Universal Laws of Good Copywriting Part 4

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Laws of Good Copywriting
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Congratulations – you’ve made it to the end!  Here is part 3 to this copywriting series in case you missed it.  By the time you’re done here, you should have an excellent idea of how to craft the best possible sales letter, using the most triggers possible.

Here’s a quick refresher of what we’ve gone through so far:

  • Set out writing to one person.
  • Use your prospect’s language.
  • Use emotion.
  • Time’s ticking, make sure you keep their attention.
  • Make the copy visually compelling.
  • Make it easy for people to buy.
  • Use scarcity.

Let’s move on to the last 2 important rules.

Rule #8: Social proof can make or break you.

Use testimonials as often as you possibly can while creating sales material. If other people have used your product or service and liked it, ask them for a testimonial (just make sure the testimonial adheres to the new FTC guidelines).

Prospects feel a lot more trust when they know that other people have used the same product or service they’re thinking about buying. They believe that you (the seller) will obviously brag about yourself – but seeing neutral peoples’ opinions changes that.

If you don’t have testimonials, borrow as much social proof as you can. For example, if your product is about golf clubs, find a quote from Tiger Woods talking about how important the right golf club is. If you’re selling copywriting services, find a quote from a top marketer talking about the importance of the right kind of copy.

Rule #9: Have a clear call to action.

You can have the best possible letter up for the entire beginning of a sales letter. Mess up at the end though and you’ll lose a lot of sales. At the finale of your sales letter, you want to go for the jugular (with integrity). Let readers know exactly what they should do. Tell them where to sign up, what will happen after they sign up, and paint a clear picture of exactly what they can expect.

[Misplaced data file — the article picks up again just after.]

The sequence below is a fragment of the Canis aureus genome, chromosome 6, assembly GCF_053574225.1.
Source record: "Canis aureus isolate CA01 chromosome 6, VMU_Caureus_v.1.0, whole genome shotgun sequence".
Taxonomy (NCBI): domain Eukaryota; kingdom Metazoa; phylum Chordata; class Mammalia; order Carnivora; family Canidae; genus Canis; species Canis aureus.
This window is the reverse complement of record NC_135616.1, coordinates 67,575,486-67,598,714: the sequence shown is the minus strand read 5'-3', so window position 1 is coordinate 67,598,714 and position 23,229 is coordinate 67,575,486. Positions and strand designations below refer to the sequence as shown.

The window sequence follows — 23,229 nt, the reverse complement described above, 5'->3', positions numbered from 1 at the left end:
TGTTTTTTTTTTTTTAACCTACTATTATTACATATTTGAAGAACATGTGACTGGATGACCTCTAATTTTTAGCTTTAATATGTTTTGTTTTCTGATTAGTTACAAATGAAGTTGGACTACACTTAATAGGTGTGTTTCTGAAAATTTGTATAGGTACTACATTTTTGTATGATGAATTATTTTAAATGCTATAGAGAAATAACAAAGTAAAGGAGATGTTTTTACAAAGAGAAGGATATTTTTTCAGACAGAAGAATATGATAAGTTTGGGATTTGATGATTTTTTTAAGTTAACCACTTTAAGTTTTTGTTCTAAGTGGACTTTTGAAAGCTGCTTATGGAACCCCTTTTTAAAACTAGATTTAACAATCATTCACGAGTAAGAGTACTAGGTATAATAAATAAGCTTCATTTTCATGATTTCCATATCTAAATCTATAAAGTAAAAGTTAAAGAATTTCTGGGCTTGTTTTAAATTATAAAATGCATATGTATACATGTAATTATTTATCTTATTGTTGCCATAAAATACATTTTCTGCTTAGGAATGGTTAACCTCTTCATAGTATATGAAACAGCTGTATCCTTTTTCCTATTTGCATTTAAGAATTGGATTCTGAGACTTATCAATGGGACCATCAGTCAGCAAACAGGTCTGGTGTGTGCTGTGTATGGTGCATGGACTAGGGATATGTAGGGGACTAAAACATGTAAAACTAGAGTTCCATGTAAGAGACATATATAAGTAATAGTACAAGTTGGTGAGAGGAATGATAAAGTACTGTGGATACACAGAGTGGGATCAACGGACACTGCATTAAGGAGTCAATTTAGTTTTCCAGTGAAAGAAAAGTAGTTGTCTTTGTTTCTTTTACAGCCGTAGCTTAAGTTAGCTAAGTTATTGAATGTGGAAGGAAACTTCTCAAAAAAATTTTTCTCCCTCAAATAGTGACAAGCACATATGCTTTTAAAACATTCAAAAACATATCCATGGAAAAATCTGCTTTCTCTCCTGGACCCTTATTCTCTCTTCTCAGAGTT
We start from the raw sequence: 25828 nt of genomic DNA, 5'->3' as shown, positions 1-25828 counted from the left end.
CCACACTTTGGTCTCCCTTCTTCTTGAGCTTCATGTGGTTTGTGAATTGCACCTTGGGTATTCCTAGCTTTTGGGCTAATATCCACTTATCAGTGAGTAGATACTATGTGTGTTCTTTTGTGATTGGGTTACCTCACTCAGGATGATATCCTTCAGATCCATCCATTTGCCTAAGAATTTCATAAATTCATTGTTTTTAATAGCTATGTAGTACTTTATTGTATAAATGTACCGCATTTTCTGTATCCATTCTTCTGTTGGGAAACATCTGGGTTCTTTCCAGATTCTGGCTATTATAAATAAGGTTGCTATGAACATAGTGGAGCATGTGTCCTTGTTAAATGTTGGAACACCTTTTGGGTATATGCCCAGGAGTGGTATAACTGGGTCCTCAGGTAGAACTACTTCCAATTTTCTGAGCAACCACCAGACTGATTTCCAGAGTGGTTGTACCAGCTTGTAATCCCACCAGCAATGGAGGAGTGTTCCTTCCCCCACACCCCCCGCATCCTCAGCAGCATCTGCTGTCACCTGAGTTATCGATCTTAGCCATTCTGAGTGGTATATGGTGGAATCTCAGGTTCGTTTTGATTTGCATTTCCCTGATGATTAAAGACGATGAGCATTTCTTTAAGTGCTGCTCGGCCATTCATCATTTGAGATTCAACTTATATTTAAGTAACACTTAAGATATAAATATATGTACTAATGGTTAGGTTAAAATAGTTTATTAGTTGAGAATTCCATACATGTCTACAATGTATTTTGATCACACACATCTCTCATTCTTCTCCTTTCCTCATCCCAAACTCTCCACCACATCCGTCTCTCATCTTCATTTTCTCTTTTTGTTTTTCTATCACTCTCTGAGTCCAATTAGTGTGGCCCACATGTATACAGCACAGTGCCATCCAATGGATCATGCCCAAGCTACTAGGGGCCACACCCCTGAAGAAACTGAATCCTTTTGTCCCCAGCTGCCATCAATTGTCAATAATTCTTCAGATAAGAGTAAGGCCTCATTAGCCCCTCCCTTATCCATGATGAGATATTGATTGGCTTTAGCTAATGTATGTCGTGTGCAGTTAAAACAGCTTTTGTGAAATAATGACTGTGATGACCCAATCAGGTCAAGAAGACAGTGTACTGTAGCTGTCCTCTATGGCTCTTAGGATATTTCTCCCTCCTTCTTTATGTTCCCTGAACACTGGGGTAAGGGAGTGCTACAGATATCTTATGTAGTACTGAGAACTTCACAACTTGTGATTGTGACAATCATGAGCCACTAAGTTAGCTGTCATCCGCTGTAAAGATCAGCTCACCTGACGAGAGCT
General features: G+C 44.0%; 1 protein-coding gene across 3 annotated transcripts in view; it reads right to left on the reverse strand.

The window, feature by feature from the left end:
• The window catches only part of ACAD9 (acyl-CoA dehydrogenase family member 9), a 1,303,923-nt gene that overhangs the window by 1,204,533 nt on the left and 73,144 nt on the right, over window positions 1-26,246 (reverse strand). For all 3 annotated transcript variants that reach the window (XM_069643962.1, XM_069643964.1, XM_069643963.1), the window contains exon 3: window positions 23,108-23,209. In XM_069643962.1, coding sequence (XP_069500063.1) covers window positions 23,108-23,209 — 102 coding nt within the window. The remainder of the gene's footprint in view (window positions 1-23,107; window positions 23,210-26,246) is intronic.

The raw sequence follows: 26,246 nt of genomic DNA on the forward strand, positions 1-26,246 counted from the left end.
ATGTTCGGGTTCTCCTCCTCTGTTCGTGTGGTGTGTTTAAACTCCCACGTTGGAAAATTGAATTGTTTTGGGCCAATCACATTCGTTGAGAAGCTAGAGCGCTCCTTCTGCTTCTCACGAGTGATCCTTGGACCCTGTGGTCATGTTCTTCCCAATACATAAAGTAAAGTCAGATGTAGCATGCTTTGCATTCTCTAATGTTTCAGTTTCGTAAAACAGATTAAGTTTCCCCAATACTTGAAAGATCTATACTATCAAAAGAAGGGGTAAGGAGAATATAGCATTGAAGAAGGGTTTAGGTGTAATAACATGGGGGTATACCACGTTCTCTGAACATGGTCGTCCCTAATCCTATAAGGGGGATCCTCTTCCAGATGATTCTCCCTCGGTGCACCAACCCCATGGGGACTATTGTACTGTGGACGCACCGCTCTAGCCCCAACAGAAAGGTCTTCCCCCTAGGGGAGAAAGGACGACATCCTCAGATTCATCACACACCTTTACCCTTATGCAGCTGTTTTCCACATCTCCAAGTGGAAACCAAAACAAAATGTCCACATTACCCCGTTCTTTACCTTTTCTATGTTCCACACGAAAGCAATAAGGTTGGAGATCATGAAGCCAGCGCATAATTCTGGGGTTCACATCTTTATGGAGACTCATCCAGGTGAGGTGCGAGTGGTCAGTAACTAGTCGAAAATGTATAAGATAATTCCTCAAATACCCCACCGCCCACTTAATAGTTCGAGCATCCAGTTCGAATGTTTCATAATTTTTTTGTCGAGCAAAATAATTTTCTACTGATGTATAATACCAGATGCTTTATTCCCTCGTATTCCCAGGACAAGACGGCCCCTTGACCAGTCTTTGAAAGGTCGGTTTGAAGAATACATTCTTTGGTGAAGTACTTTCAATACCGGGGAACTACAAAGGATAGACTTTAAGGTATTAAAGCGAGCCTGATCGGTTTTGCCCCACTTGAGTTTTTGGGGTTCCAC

Be assertive with readers. Spell out exactly what you want to see happen. Remind them of the scarcity factor you’ve implemented, and urge them to move NOW.

While this might sound like a lot, remember: if you lose them here, then all of your work up until this point will be rendered useless.

Rule #10: Have a P.S.

Most people look at the end of a sales letter before they read through the beginning. The “P.S.” is one of the most important parts of a sales letter. Make sure that you have a P.S. (or multiple ones) that highlight the biggest dealmakers you have. Pull out your hardest-hitting material. Remind people of your rock solid guarantee, or your scarcity element. Let them know what will happen if they buy now… or what will happen if they don’t. Really show them why it’s important to take action right away.

When you follow these time-tested strategies, you can rest assured that you will consistently produce high-converting, money-getting sales letters for a long time to come.  Any questions? Drop ’em in the comment box below.

Warm regards,

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